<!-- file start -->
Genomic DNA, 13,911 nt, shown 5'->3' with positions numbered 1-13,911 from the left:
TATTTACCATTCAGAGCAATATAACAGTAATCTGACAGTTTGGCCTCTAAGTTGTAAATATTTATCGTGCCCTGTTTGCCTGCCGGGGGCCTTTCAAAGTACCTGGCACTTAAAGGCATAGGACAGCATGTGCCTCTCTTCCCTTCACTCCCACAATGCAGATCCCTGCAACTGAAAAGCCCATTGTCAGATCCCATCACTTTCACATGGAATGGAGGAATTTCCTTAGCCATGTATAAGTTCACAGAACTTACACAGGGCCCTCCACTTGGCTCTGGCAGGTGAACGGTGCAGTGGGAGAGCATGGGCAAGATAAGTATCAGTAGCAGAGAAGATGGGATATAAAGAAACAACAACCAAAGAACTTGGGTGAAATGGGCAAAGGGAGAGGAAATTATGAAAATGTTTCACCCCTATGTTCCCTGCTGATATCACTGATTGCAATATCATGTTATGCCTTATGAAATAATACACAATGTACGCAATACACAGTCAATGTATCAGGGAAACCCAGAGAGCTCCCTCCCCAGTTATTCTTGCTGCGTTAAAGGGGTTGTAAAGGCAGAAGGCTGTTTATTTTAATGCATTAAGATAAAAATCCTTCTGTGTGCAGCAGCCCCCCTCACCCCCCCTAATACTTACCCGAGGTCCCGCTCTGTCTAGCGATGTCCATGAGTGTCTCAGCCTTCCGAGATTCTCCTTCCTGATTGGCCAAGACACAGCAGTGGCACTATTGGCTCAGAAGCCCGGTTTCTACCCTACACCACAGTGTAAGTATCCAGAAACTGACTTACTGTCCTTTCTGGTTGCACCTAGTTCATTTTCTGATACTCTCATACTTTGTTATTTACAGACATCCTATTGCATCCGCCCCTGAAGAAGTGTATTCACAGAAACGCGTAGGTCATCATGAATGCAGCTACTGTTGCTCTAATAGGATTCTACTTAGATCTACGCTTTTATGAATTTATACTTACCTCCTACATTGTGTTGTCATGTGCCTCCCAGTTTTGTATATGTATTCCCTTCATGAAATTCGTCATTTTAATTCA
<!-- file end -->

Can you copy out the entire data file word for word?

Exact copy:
Genomic DNA, 13,911 nt, shown 5'->3' with positions numbered 1-13,911 from the left:
TATTTACCATTCAGAGCAATATAACAGTAATCTGACAGTTTGGCCTCTAAGTTGTAAATATTTATCGTGCCCTGTTTGCCTGCCGGGGGCCTTTCAAAGTACCTGGCACTTAAAGGCATAGGACAGCATGTGCCTCTCTTCCCTTCACTCCCACAATGCAGATCCCTGCAACTGAAAAGCCCATTGTCAGATCCCATCACTTTCACATGGAATGGAGGAATTTCCTTAGCCATGTATAAGTTCACAGAACTTACACAGGGCCCTCCACTTGGCTCTGGCAGGTGAACGGTGCAGTGGGAGAGCATGGGCAAGATAAGTATCAGTAGCAGAGAAGATGGGATATAAAGAAACAACAACCAAAGAACTTGGGTGAAATGGGCAAAGGGAGAGGAAATTATGAAAATGTTTCACCCCTATGTTCCCTGCTGATATCACTGATTGCAATATCATGTTATGCCTTATGAAATAATACACAATGTACGCAATACACAGTCAATGTATCAGGGAAACCCAGAGAGCTCCCTCCCCAGTTATTCTTGCTGCGTTAAAGGGGTTGTAAAGGCAGAAGGCTGTTTATTTTAATGCATTAAGATAAAAATCCTTCTGTGTGCAGCAGCCCCCCTCACCCCCCCTAATACTTACCCGAGGTCCCGCTCTGTCTAGCGATGTCCATGAGTGTCTCAGCCTTCCGAGATTCTCCTTCCTGATTGGCCAAGACACAGCAGTGGCACTATTGGCTCAGAAGCCCGGTTTCTACCCTACACCACAGTGTAAGTATCCAGAAACTGACTTACTGTCCTTTCTGGTTGCACCTAGTTCATTTTCTGATACTCTCATACTTTGTTATTTACAGACATCCTATTGCATCCGCCCCTGAAGAAGTGTATTCACAGAAACGCGTAGGTCATCATGAATGCAGCTACTGTTGCTCTAATAGGATTCTACTTAGATCTACGCTTTTATGAATTTATACTTACCTCCTACATTGTGTTGTCATGTGCCTCCCAGTTTTGTATATGTATTCCCTTCATGAAATTCGTCATTTTAATTCA